Newsweek magazine covered issues surrounding the U.S. military’s Human Terrain System (HTS) in its April 21st issue with an article profiling several social scientists employed (or previously employed) as part of the Pentagon’s $40 million program. The AAA responded to the article with the following letter (see below) to offer additional context to the piece and foster greater awareness about the association's extensive exploration of the issues surrounding anthropologists who do basic and applied research, act as consultants, fieldworkers and faculty members for organizations in the military, intelligence and national-security sectors.
A special AAA commission, the Ad Hoc Commission on the Engagement of Anthropology with U.S. Security and Intelligence Communities, was charged in 2005 to investigate relationships between anthropologists and military, intelligence and security organizations. The Commission issued a final report in November 2007 outlining the types of work performed by anthropologists in these sectors—and the perils and opportunities of such engagement.
As the issues explored in the Commission report continue to remain a pressing concern among anthropologists and other communities, the Commission has been reconstituted for an additional two years. The Commission will continue to promote productive discussions on the relationship between anthropologists and security and intelligence agencies and hopes to reach out to other relevant organizations who face similar issues.
The AAA response to the Newsweek article, "A Gun in One Hand, A Pen in the Other," is as follows:
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New York, NY 10019
Attn: Letters to the Editor
I write to you on behalf of the American Anthropological Association (AAA) in response to the article, “A Gun in One Hand, A Pen in the Other,” authored by Mr. Dan Ephron and Ms. Silvia Spring. Founded in 1902 and headquartered in the nation’s capital, the AAA is the world’s largest organization of anthropologists, with over 11,000 members.
AAA believes that while the article accurately reports the position of its Executive Board regarding the potential ethical implications anthropologists participating in the U.S Military’s Human Terrain Systems program (HTS) may encounter, it is critical to convey to Newsweek and its audience that the association continues to take a proactive approach to examine the full spectrum of issues associated therein, as the intersection of the professional ethics of the association vis-à-vis the work of practicing anthropologists in the military raises broader and fundamental considerations of the limits and possibilities for social scientific practice than that represented by HTS-type scenarios.”.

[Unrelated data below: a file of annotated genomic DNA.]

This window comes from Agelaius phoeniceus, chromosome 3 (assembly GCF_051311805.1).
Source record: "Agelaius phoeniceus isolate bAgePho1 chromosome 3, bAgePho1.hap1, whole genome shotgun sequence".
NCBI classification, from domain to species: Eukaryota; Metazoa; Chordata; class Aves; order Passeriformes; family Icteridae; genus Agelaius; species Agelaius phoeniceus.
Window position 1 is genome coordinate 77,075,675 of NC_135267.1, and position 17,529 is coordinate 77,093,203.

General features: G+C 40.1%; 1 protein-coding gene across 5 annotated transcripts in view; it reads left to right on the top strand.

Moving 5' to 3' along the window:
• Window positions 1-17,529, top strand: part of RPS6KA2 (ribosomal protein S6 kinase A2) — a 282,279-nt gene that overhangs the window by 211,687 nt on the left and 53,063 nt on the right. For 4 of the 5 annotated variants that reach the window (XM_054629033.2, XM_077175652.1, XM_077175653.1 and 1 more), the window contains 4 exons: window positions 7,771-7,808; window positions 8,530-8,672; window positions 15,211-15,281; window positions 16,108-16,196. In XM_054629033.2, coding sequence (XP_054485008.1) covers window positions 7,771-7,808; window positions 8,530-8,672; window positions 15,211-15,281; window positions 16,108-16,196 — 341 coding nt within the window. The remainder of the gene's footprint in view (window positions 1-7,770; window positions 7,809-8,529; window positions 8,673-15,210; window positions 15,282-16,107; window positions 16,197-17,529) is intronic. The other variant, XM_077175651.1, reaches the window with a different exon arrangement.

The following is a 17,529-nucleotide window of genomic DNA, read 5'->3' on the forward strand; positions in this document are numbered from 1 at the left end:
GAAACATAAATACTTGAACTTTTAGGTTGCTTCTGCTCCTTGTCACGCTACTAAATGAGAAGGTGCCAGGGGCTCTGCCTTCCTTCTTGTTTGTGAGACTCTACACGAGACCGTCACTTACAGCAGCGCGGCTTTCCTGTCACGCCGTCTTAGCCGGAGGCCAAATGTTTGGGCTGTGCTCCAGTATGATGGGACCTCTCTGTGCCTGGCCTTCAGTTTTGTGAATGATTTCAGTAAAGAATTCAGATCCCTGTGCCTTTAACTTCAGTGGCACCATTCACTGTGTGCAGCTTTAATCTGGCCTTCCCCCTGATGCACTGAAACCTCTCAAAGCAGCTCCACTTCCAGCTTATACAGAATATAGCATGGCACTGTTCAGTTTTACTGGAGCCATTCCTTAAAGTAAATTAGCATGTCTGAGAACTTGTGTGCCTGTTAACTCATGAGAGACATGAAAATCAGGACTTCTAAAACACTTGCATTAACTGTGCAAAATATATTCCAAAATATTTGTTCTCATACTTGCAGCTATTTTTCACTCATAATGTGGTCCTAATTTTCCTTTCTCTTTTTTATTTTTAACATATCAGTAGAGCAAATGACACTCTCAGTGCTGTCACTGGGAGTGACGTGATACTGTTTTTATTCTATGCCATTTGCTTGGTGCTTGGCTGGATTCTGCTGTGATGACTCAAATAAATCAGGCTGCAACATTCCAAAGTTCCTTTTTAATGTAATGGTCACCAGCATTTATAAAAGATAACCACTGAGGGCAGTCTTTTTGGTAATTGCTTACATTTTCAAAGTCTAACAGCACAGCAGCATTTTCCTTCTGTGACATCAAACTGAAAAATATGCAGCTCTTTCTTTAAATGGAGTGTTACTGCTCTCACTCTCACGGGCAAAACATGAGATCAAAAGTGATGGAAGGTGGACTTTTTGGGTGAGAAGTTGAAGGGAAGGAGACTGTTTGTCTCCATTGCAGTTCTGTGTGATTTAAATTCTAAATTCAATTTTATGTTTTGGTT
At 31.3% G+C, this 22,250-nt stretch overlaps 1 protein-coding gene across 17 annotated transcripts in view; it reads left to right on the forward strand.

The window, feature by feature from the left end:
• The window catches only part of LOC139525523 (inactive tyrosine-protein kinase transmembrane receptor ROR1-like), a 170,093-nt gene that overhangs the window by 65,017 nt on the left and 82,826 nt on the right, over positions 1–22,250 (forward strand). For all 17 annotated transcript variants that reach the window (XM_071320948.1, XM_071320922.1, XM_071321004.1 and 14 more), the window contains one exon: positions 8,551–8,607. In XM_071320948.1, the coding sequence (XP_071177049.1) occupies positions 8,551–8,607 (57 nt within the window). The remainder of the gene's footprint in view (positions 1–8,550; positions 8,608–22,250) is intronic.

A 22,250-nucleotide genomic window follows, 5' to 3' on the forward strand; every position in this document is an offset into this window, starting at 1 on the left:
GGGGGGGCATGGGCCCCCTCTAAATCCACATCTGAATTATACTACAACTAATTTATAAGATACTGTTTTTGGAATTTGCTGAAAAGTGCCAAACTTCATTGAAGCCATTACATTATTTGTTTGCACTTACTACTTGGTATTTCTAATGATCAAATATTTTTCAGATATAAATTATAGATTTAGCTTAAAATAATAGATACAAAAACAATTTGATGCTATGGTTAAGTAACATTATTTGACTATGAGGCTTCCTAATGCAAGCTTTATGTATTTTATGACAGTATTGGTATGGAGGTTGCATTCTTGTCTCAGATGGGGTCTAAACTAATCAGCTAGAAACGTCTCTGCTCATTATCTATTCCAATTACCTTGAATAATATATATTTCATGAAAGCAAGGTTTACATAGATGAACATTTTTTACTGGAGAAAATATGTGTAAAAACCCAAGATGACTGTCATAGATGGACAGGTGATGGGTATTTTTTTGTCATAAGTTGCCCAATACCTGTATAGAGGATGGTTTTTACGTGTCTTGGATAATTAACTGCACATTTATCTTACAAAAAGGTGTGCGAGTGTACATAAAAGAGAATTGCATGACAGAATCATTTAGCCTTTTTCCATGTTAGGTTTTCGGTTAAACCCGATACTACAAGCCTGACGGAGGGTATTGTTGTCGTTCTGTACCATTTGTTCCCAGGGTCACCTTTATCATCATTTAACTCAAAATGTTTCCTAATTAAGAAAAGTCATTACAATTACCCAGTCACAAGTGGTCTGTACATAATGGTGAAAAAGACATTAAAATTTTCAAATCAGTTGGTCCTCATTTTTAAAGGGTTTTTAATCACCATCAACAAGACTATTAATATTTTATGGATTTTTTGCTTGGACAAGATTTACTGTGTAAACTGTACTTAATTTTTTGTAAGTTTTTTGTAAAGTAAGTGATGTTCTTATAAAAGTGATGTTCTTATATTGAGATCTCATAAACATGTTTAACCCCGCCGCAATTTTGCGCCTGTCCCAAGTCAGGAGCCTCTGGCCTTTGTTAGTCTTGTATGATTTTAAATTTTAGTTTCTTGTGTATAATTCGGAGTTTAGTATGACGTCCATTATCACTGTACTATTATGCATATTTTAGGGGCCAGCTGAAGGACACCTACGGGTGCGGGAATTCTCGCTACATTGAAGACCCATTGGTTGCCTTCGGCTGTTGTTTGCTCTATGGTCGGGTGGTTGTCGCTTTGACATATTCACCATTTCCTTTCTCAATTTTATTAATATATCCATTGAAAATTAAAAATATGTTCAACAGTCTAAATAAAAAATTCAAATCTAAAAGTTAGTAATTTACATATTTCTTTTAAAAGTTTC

On October 31, 2007, the AAA Executive Board issued a statement regarding the U.S. Military Human Terrain System program which stated, in part, that:
In the context of a war that is widely recognized as a denial of human rights and based on faulty intelligence and undemocratic principles, the Executive Board sees the HTS project as a problematic application of anthropological expertise, most specifically on ethical grounds.
However, as the Executive Board issued this statement, a special AAA workgroup entitled the Commission on the Engagement of Anthropology with the US Security and Intelligence Communities had already been working for a year on a report examining in detail the bigger picture of the varied roles that practitioners and scholars of anthropology are currently invited to assume within military, intelligence and national security entities, including the state of AAA’s existing guidelines and guidance on the involvement of anthropologists in intelligence/national security-related activities as well as the key ethical, methodological, and disciplinary challenges faced by the AAA in its current and future engagements with these communities. This report was released in late November of 2007, and in its examination of ethical considerations for anthropologists, concluded:
The Commission recognizes both opportunities and risk to those anthropologists choosing to engage with the work of the military, security and intelligence arenas. We do not recommend non-engagement, but instead emphasize differences in kinds of engagement and accompanying ethical considerations.
This Commission is continuing to examine different kinds of engagements and plans to provide further clarification in the coming months that seeks to address a continuum of concerns related to the military application of anthropology including so-called “situational ethics,” secrecy and disclosure, free and informed consent, the injunction to “do no harm,” dissemination of research results and proprietary data, institutional arrangements and types of employment.
This will include further in depth vetting of the HTS program, from the point of view of our discipline’s priorities and ethics. However, since a more thorough and balanced assessment of the intersection amongst anthropology, ethics and the military has not yet been forthcoming, it is inappropriate to assess the program in a global sense, measure its full impact, or treat it as representative of this bigger picture. Once available, this information will be available to the public on our website, located at www.aaanet.org.
I would also like to bring to the attention of your readership that while the authors of the story seem to suggest that the HTS program is primarily made up of anthropologists, the program, in fact, employs many individuals from the social science community; anthropologists represent a small percentage of the total of those employed. Moreover, ethical considerations associated with the program definitely apply to the entire social science community at large, and these issues will have to be examined on an ongoing basis for years to come.
American Anthropological Association
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